Date my hus­band

How writ­ing your part­ner’s dat­ing pro­file can be a re­ward­ing ex­pe­ri­ence for you both

Thornhill Post - - Life - DR. JESS Jess O’Reilly is a sought-after speaker, au­thor and sex­ol­o­gist (

In March of this year, the New York Times pub­lished a mov­ing piece, “You May Want to Marry My Hus­band.”

I read it on the plane and cried my way through the en­tire piece in which Amy Krouse Rosen­thal de­scribes her hus­band as though she’s writ­ing his dat­ing pro­file. The sum­mary: he’s a catch. If I wasn’t hap­pily mar­ried, I’d con­sider mar­ry­ing him.

You’ll prob­a­bly feel the same way once you read it. She was on her deathbed at the time and was still madly in love after 26 years.

She died 10 days after pub­li­ca­tion on March 13.

To say I was moved by the piece is an un­der­state­ment. I called my hus­band in tears, but I couldn’t speak. So in­stead, I used it as in­spi­ra­tion and wrote my hus­band’s dat­ing pro­file. I sent it to him in point form via text (be­cause I’m ro­man­tic like that), and he was also moved to tears.

Be­cause we were both so swayed by the ar­ti­cle and the ex­er­cise, I de­cided to use both in my re­treat the next day in Prague. After the first day of pro­gram­ming came to a close, I asked cou­ples to read Rosen­thal’s col­umn and then write a dat­ing pro­file for their part­ner as a re­minder of why they love them and to help reignite the pas­sion.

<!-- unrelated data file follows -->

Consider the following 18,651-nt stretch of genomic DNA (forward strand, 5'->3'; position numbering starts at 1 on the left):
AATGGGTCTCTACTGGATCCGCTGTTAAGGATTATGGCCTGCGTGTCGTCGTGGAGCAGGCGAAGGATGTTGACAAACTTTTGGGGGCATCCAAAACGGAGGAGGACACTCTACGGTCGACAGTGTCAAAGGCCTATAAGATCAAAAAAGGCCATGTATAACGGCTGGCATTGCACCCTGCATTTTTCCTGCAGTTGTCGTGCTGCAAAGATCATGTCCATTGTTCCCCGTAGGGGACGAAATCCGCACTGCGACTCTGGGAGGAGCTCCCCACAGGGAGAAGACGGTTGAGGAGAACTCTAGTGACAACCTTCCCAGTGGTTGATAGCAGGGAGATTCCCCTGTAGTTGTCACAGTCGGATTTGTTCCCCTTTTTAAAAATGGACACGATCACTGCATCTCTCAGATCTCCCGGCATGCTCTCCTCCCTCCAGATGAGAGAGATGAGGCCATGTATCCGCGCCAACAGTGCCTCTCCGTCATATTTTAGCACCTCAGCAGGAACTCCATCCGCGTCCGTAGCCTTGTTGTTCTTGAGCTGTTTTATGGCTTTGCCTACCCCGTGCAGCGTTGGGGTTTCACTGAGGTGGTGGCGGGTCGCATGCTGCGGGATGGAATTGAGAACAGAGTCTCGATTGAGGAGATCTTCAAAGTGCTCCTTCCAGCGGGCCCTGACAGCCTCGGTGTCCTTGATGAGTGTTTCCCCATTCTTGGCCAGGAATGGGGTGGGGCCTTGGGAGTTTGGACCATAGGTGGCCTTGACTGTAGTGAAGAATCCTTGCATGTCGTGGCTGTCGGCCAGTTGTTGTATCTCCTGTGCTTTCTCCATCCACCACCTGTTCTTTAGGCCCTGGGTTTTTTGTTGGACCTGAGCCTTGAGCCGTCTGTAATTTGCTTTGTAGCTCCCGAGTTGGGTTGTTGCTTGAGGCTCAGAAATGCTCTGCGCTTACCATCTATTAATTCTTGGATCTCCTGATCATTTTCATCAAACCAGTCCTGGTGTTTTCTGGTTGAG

Each par­tic­i­pant (and even the two Czech trans­la­tors) strug­gled to con­tain their tears as they read the ar­ti­cle and made a list of their part­ner’s best qual­i­ties. When they were done, they re­ported feel­ing more present, grate­ful, in love and in­ti­mate with their part­ners.

I con­tinue to use this highly ef­fec­tive ac­tiv­ity with both sin­gles (pairs of friends) and cou­ples across the globe and get tear y eyed each time I in­tro­duce it. Con­sider try­ing it at home:

1. Read the ar­ti­cle( it will come up in any Google search).

2. Jot down notes for your part­ner’s dat­ing pro­file con­sid­er­ing the fol­low­ing ar­eas: per­son­al­ity, hob­bies, at­ti­tude, pro­fes­sion, dis­po­si­tion, appearance, en­dear­ing idio­syn­cra­sies, habits, par­ent­ing style, com­mu­nity in­volve­ment, fam­ily role and any­thing else that makes your part­ner won­der­ful. Don’t get hung up on the lan­guage — just let the words flow.

3. Share with y our part­ner and soak up the pos­i­tive af­fir­ma­tions.

Don Mills cou­ple Kelly and Sean tried this ex­er­cise last month and were pleas­ant ly sur­prised by the re­sults.

“After seven years to­gether, it was a pow­er­ful re­minder of how much we love each other and how we shouldn’t take one an­other for granted ,” Kelly says .“Writ­ing it came very nat­u­rally, and I got but­ter­flies in my stom­ach. I was ex­cited, gushy and gig­gling.”

If you’ re will­ing to give it a try and share your ex­pe­ri­ence, email us:

Sean and Kelly wrote each other’s dat­ing pro­files last month

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